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Israel's first astronaut eclipses nuances of NASA flight

Sunday, January 12, 2003

CAPE CANAVERAL, Fla. -- Space shuttle Columbia's pure science mission initially was seen as a vehicle for an all-female crew, but that idea was abandoned.

Then it was proposed as a carrier for GoreSat, the Earth-observing spacecraft dreamed up by Vice President Al Gore, but that was put on ice by a Republican Congress.

Now an Israeli astronaut is at center stage.

After years of delays and numerous incarnations, Columbia's 16-day research flight -- a rarity in that it has nothing to do with the international space station -- is nearing liftoff under extraordinarily tight security.

On board for Thursday's launch will be Israel's first astronaut, Ilan Ramon, a colonel in his country's air force and the son of a Holocaust survivor.

Ramon does not consider himself a terrorist target and does not feel his presence endangers his six U.S. crewmates or the shuttle.

Indeed, NASA's top security man, David Saleeba, a former Secret Service agent, said last week there had been no direct threats against Ramon or the flight.

Nonetheless, NASA has been in close touch with the Air Force, the Homeland Security Department and the Justice Department and is considering expanding the no-fly zone around the launch pad. Three security command posts will be in operation, and Saleeba will have a hot line straight into launch control.

Secret launch time

And under security procedures put in place after the Sept. 11 terrorist attacks, NASA will keep Columbia's launch time secret until 24 hours in advance.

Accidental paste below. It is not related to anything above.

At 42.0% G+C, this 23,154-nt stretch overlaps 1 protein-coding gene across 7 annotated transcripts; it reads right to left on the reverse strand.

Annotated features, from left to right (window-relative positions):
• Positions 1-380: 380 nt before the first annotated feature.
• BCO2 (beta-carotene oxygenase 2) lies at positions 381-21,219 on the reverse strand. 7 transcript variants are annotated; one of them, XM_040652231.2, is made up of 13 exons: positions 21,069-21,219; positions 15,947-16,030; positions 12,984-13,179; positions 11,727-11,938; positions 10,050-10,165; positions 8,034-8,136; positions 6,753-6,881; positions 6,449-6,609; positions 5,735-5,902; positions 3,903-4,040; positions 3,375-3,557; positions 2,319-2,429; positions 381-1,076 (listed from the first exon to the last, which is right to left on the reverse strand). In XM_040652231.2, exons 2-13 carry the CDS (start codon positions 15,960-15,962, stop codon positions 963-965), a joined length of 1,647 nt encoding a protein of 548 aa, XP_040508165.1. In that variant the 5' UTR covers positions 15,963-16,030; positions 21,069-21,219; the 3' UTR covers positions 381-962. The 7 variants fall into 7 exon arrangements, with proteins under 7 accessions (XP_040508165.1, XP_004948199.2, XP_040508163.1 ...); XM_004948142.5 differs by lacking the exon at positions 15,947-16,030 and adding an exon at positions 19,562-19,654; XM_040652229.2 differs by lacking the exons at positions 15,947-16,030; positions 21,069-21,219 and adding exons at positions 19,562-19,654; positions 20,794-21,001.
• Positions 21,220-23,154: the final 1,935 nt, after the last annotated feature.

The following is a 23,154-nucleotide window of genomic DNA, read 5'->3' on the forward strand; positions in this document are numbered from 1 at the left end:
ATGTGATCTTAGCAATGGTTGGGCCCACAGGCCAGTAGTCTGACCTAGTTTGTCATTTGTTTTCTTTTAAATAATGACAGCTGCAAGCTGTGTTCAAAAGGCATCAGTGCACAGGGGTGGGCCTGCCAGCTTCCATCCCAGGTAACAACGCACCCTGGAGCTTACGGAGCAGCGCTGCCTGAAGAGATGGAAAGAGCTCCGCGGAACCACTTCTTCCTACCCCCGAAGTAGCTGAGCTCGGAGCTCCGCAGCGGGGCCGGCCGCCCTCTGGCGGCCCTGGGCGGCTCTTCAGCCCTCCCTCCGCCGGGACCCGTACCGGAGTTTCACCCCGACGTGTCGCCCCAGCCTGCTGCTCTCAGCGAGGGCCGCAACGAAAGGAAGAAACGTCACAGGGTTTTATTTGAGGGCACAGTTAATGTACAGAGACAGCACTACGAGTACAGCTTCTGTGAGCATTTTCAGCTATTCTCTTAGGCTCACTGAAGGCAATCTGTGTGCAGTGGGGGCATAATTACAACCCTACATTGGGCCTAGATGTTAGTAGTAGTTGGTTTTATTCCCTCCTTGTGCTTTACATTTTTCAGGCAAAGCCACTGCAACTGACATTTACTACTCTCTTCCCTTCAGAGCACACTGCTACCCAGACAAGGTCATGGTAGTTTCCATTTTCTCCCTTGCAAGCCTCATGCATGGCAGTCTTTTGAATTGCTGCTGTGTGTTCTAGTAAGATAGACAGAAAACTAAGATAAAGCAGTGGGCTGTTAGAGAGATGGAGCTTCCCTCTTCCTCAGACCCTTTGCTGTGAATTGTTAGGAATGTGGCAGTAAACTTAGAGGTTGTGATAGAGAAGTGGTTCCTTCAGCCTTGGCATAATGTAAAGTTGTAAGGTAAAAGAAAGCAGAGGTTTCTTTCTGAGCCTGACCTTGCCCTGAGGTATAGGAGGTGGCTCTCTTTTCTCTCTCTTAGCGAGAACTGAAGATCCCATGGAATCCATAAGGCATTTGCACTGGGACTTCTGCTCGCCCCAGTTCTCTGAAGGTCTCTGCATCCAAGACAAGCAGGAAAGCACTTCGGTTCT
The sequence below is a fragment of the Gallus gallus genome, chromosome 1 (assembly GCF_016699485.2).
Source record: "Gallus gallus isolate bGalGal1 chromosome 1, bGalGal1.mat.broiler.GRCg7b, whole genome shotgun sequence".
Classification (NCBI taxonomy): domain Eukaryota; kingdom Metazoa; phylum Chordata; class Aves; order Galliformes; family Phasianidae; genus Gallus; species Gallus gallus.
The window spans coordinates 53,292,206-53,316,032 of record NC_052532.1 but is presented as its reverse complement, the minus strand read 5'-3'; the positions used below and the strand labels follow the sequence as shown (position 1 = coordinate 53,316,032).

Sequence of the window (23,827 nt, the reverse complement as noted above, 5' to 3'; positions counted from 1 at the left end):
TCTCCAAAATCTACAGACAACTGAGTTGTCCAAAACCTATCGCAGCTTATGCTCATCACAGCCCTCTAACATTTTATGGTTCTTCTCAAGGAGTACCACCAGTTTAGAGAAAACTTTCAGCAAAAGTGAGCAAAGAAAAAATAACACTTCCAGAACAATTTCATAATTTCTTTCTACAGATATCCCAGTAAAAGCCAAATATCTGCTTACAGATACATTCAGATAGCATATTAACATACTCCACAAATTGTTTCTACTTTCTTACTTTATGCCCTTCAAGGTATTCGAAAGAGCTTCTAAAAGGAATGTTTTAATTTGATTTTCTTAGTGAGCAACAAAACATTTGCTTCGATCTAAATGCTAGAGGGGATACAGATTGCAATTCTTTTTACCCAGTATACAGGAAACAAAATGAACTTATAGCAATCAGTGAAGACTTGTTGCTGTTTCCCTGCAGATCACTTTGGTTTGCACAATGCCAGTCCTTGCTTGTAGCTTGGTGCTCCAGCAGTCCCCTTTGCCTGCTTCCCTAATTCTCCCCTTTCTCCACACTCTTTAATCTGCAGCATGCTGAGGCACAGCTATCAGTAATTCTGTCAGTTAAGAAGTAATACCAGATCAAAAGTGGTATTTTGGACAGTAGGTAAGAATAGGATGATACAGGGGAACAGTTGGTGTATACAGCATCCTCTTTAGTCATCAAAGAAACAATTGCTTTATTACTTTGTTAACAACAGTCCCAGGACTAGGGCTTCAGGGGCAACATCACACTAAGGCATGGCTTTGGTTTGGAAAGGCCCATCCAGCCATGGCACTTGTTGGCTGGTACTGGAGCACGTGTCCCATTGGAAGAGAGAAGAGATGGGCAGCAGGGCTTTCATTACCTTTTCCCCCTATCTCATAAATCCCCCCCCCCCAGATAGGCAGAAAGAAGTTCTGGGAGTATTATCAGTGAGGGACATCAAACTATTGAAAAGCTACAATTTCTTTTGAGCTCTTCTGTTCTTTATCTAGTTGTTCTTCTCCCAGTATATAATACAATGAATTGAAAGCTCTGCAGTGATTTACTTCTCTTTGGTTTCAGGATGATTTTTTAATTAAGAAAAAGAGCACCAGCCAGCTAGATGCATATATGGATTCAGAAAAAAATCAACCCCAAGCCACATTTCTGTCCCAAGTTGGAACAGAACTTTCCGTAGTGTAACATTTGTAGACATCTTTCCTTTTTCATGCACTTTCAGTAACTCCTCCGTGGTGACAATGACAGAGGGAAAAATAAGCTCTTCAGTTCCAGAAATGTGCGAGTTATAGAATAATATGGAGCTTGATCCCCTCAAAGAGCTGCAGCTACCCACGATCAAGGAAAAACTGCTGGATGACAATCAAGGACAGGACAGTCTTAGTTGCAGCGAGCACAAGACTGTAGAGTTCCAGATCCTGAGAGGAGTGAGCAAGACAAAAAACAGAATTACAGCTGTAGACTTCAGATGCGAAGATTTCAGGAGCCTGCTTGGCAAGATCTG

"NASA security is doing everything needed ... and I feel great, safe. I think everybody feels safe," Ramon said during a countdown rehearsal late last month.

Astronaut Laurel Clark, a Navy physician who, like Ramon, will be making her first spaceflight, said she and her family take "a fairly practical and pragmatic view of this whole thing."

"And that's that the actual launching into space is much more dangerous than any of the other security concerns," she said.

Ramon, 48, is a former fighter pilot and weapons specialist who fought in the Yom Kippur War in 1973 and the Lebanon War in 1982. His distinguished military career led to his selection in 1997 as his country's first astronaut.

Ramon began training at NASA in 1998 and was promised a launch as early as 1999. However, for a variety of reasons, his flight -- and the flight of an atmospheric dust-measuring experiment sponsored by Israel -- kept getting delayed.

In the meantime, female astronauts, Sally Ride included, had scorned the idea of a crew of all women as a publicity stunt, even though NASA officials insisted it would provide an opportunity to learn more about how women adapt to weightlessness.

An independent panel of medical experts concluded in 1999 that while more research was needed on women, it did not require an exclusively female crew.

After that plan fizzled, the Israel Space Agency shared the mission with a NASA spacecraft conceived by Gore.

The $100 million-plus spacecraft was set to rocket into orbit aboard Columbia and then fly to a point 1 million miles from Earth to send back continuous TV images of the home planet. But GoreSat, officially called Triana after Christopher Columbus' lookout, was pulled off the mission in 2001 and ended up in NASA storage at Congress' behest. It's now being considered for a 2004 shuttle launch.

Ramon was just one month away from finally launching last summer when NASA grounded the shuttle fleet because of cracked fuel lines. Then space station construction took priority, and Columbia's mission fell behind two others.

Saleeba took advantage of the six-month delay to improve security.

Ramon hopes his flight will provide a welcome diversion for Israelis, who have faced a series of suicide bombings.

"I think people are very happy to be distracted by my flight and NASA flights, maybe to forget a little bit of their problems and get out there with us."


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